screenshot of terratime clock on Nexus 5

A clock with a twist: the face is partitioned into day and night, showing at a glance how many hours of each are remaining. It also shows sunrise, solar noon, sunset, twilight, and moon visibility – all accurate for today at your current location. You can add the TerraTime Clock to your device's home screen as a widget, giving you at-a-glance access to its features - as well as the current time, of course.

The basic TerraTime Clock is an ordinary analog clock face, with a sky blue band that shows the hours of daylight each day. It's read from the clock's numbers, as the hour hand (the short yellow one) moves around the arc. Twilight appears as the darker blue at each end, while the rising and setting sun is shown at the correct time on the edge of the face. Solar noon is shown with a small midday-sun icon.

Near the edge of the clock face is an icon showing the current moon phase, at the correct angle for your latitude and season, and its position on the clock dial shows the time of "lunar noon", when the moon is at its apex. [If lunar noon doesn't occur on the current clock face, the phase icon will simply appear at the noon/midnight location.] The gray bar behind the moon icon shows the time period when the moon is visible in the sky.

screenshot of terratime map on Nexus 5

The clock activity (shown left) also displays specific data for sunrise, sunset, and length of day and night, as well as moon phase, rise, and set. Tapping any of the moon data fields will open our Moon Phase Pro app, if installed.

The clock has options for a 24-hour mode which shows the entire day/night cycle for the current day, and which (in our opinion) is more pleasing than a conventional 12-hour clock. However, it does take a bit of mental adjustment when reading the time; the angle of the hour hand won't generally be what you expect for a given hour. Instead, you need to look at what numbers the hour hand is pointing near, and read the hour from there. Alternatively, you have the option of taking the numbers off completely, if you prefer a clean look.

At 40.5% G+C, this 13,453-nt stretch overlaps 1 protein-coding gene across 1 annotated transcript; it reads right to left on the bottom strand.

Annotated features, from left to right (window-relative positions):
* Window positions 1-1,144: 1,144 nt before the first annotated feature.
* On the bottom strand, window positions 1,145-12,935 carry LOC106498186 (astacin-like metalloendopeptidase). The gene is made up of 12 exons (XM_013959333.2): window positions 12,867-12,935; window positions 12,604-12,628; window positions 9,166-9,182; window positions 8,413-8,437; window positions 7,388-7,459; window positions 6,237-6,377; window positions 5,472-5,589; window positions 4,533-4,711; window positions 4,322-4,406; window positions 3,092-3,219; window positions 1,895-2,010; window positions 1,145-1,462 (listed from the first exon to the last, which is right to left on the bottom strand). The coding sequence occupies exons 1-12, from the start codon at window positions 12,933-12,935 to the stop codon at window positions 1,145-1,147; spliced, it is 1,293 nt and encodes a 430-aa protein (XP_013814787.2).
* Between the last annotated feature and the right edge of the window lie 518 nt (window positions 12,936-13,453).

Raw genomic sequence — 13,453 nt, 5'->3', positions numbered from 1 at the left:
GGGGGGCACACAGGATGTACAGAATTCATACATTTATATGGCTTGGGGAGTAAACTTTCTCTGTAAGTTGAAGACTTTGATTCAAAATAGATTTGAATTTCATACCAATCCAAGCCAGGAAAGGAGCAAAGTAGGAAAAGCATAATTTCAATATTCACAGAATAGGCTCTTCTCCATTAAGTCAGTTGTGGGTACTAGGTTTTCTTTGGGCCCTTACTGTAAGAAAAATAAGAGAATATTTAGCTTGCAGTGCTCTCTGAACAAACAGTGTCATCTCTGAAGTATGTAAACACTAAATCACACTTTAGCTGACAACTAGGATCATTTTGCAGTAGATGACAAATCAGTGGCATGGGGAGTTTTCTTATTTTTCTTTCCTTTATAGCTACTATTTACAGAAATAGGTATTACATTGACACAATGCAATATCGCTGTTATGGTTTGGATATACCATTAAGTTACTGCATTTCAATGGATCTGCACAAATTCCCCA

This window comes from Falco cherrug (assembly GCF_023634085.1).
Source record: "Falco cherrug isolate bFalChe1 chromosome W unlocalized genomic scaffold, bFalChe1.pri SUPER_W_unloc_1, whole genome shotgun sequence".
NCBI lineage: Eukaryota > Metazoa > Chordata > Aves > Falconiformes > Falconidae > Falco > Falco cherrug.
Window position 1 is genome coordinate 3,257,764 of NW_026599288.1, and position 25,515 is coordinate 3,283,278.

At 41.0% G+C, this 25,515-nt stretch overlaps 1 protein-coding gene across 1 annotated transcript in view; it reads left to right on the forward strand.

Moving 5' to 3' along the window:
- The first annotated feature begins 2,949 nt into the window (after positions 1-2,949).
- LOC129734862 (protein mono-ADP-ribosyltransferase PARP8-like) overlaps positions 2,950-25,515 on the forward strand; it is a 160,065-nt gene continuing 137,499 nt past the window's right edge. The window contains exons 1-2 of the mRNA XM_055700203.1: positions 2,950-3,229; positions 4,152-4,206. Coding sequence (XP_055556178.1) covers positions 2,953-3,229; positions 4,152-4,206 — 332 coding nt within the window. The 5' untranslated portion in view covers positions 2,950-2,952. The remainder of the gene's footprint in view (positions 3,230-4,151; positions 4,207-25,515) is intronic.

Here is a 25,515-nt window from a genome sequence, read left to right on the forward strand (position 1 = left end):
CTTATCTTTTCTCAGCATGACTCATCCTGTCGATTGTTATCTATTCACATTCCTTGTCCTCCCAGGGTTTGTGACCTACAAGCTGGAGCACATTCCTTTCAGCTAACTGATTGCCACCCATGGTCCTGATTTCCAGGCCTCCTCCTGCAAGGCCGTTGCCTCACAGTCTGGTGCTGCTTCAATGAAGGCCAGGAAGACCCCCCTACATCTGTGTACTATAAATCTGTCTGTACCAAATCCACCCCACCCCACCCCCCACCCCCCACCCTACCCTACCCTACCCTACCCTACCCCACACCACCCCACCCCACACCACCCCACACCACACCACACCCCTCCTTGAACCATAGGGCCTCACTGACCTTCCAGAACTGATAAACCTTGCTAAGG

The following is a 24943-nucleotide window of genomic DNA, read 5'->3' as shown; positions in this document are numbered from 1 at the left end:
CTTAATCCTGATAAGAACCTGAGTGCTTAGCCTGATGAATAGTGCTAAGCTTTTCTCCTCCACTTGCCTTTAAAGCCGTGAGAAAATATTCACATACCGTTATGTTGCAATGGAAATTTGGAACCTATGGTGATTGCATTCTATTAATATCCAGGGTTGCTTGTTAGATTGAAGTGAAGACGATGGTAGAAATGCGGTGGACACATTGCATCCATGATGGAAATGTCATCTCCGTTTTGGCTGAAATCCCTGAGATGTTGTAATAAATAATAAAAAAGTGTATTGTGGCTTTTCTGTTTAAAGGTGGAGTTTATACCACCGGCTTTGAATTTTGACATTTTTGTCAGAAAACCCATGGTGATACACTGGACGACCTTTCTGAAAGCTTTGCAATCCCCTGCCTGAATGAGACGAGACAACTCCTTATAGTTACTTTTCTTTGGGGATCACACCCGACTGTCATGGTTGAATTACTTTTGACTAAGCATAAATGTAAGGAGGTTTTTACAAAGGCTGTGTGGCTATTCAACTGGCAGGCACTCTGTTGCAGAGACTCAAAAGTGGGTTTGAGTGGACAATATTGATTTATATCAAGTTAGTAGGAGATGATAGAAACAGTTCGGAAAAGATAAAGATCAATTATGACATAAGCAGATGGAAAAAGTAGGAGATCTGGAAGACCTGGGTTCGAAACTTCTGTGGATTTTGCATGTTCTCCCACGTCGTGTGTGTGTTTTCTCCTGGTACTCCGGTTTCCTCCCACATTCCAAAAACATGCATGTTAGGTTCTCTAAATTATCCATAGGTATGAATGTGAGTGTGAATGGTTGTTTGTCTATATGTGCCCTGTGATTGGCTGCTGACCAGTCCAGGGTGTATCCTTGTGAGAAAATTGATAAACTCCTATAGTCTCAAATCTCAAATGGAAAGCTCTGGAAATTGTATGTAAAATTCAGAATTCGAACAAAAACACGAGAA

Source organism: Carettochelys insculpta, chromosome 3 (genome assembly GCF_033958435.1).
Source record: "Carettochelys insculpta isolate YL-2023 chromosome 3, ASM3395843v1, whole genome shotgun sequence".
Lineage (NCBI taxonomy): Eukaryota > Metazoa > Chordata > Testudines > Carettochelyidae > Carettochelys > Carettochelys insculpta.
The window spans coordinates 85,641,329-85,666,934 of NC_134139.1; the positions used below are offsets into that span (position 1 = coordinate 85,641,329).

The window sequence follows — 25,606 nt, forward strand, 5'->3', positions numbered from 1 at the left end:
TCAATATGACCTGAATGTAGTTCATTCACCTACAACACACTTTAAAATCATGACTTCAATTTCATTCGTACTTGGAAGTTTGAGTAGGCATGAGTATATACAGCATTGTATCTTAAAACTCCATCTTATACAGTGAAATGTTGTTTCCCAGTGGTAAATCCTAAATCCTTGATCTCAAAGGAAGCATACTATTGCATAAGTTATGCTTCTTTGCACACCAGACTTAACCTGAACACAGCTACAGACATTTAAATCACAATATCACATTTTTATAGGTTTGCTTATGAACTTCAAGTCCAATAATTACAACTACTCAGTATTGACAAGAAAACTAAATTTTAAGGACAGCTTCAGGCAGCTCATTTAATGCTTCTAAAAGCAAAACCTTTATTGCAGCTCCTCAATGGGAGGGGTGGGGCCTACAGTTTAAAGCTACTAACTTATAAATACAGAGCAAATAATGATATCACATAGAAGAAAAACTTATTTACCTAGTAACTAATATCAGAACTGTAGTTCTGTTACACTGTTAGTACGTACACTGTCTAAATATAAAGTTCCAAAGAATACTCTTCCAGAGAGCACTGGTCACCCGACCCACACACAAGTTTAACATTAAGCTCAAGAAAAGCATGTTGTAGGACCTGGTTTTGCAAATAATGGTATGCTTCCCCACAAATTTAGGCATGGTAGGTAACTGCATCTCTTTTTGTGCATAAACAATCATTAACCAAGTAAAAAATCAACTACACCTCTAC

The image to the right shows an example of the TerraTime Clock widget, which enables you to add the clock directly to your Android home screen. It's available in multiple sizes and is included with the app; for instructions and details applicable to you, please refer to the correct section below. Be aware that a few devices, notably the Kindle Fire series, do not support widgets at all.

Android 5+, also Android 3.1 and 3.2 (most Honeycomb devices)

Long-press in an empty area of your home screen, select Widgets, and scroll to TerraTime Clock. All styles are resizable and scrollable.

Android 4.x (Ice Cream Sandwich, Jelly Bean, most KitKat)

Open the app drawer (usually an icon like this icon image), select Widgets, and scroll to TerraTime Clock.

Compass Mode

screenshot of terratime compass on Nexus 5

A variation on the TerraTime Clock is called Compass Mode, accessed through the app's navigation menu. It displays a live compass dial showing the direction to the sun and moon, as well as their rising and setting points. The face of the Compass uses the same color-coding as the Clock – sky blue for the region of the sky where the sun is above the horizon, and black where it's below. The analogous information for the moon is shown with a gray line, again like the Clock.

A pair of small icons shows the current direction and apparent altitude of both the sun and moon. When either is below the horizon, their direction is still shown, but they'll be outside of their respective "visibility" arcs. This same data is also available in the text fields surrounding the compass dial.

And naturally, Compass Mode uses your device's hardware compass to align its display with the real world. When you want to switch back to Clock Mode, just use the same menu item.

Be aware that phone compass hardware can sometimes get out of alignment, causing TerraTime's Compass display to be off by some amount. If this happens, you can recalibrate it by waving your phone in the air in the shape of a figure 8 a few times. And any case, remember that Compass Mode is no more accurate than the hardware in your device, which probably isn't perfect.